Plant Guide

Snake Plant Care

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Sansevieria Trifasciata

Nickname : Snake Plant

The Snake Plant which is also affectionately known as the "mother-in-law's tongue", got its nickname from it being an extremely tough plant.

Extremely popular in interior design blogs as well as being kept as an indoor plant because of its long, hard leaves and because it's one of the easiest plants to take care of. 

It can grow up to 4 feet long in some cases and will last a lifetime!

How to take care of Snake Plant

Snake Plants are extremely easy to take care of and are very forgiving plants.

It'll need a healthy dose of indirect sunlight and the occasional watering every few weeks when the soil is dried up. In the winder time, keep it away from windows that have a lot of draft. 

Keep in mind that it's mildly toxic to pets so don't have them around your pups or cats.

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Average indoor home humidity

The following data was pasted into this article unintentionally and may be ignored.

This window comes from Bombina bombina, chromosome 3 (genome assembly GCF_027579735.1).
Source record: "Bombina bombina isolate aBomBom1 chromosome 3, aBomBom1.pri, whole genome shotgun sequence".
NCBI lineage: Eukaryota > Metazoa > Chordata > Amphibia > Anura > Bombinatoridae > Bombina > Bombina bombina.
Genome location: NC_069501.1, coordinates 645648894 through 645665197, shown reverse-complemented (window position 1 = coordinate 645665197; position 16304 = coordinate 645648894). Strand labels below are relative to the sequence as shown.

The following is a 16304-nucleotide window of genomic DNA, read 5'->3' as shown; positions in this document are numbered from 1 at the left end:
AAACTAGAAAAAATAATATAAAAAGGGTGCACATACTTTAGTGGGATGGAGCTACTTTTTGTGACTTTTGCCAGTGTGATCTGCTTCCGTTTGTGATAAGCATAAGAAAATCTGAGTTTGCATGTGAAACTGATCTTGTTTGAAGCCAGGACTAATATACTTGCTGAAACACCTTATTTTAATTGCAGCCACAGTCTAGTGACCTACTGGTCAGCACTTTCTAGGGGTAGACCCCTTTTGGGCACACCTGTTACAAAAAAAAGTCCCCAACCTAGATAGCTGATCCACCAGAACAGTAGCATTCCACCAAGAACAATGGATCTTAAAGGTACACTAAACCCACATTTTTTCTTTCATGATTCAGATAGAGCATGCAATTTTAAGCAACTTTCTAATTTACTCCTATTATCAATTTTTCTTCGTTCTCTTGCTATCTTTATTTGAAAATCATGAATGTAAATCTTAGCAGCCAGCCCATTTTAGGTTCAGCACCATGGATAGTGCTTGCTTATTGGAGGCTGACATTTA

Bright Without Direct Sun


Let the soil completely dry betwen watering. Water every 2-3 weeks. This plant is a succulent so it will thrive in dryer conditions. In the winter, water every 3-4 weeks.



Plant Food

Fertilize your plant twice a year with a general-purpose plant food.


The major pests that affect the Snake plants are mealybugs and spider mites. They feed off the plant by sucking sap from the leaves. You can control spider mites by washing them off the plant using water and increasing the humidity around the plant.

Pet Toxicity



Repot it in spring every 2 or 3 years, when not repotting then go for regular topdressing which should also perfectly answer the growth medium needs of the plant.

Frequently Asked Questions

Bright Without Direct Sun

These plants are so forgiving that they can actually handle some direct sunlight, but the best situation is to have them enjoy indirect sunlight. 

Always dry them out before each watering. 

The common mistake is to overwater these plants because they need so little. Check if the soil  is completely dry with your fingers (stick them 2 inches down) before watering. Don't ever drench these plants, water a little at a time. 

You don't, necessarily need a drainage hole, but you just need to prevent the bottom from accumulating water so that it doesn't cause root rot.

A good sign to tell if it's overwatered is wilting. Leaves will turn yellow and wilted rather than fresh and green.

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